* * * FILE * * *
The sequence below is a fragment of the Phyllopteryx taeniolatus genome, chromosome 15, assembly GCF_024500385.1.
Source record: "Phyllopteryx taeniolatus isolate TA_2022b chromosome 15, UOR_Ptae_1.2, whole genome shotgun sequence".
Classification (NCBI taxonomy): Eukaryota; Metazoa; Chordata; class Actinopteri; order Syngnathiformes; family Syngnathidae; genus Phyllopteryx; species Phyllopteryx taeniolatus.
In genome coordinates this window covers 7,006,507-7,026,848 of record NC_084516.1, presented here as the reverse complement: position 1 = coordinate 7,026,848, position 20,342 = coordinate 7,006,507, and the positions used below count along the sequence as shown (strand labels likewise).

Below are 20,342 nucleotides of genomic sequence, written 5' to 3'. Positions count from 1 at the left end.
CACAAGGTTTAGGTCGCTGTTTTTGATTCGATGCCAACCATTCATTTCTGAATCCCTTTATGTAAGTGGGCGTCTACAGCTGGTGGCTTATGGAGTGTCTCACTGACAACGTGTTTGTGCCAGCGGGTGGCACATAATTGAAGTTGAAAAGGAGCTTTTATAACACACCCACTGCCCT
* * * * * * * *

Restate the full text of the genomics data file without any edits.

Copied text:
The sequence below is a fragment of the Phyllopteryx taeniolatus genome, chromosome 15, assembly GCF_024500385.1.
Source record: "Phyllopteryx taeniolatus isolate TA_2022b chromosome 15, UOR_Ptae_1.2, whole genome shotgun sequence".
Classification (NCBI taxonomy): Eukaryota; Metazoa; Chordata; class Actinopteri; order Syngnathiformes; family Syngnathidae; genus Phyllopteryx; species Phyllopteryx taeniolatus.
In genome coordinates this window covers 7,006,507-7,026,848 of record NC_084516.1, presented here as the reverse complement: position 1 = coordinate 7,026,848, position 20,342 = coordinate 7,006,507, and the positions used below count along the sequence as shown (strand labels likewise).

Below are 20,342 nucleotides of genomic sequence, written 5' to 3'. Positions count from 1 at the left end.
CACAAGGTTTAGGTCGCTGTTTTTGATTCGATGCCAACCATTCATTTCTGAATCCCTTTATGTAAGTGGGCGTCTACAGCTGGTGGCTTATGGAGTGTCTCACTGACAACGTGTTTGTGCCAGCGGGTGGCACATAATTGAAGTTGAAAAGGAGCTTTTATAACACACCCACTGCCCT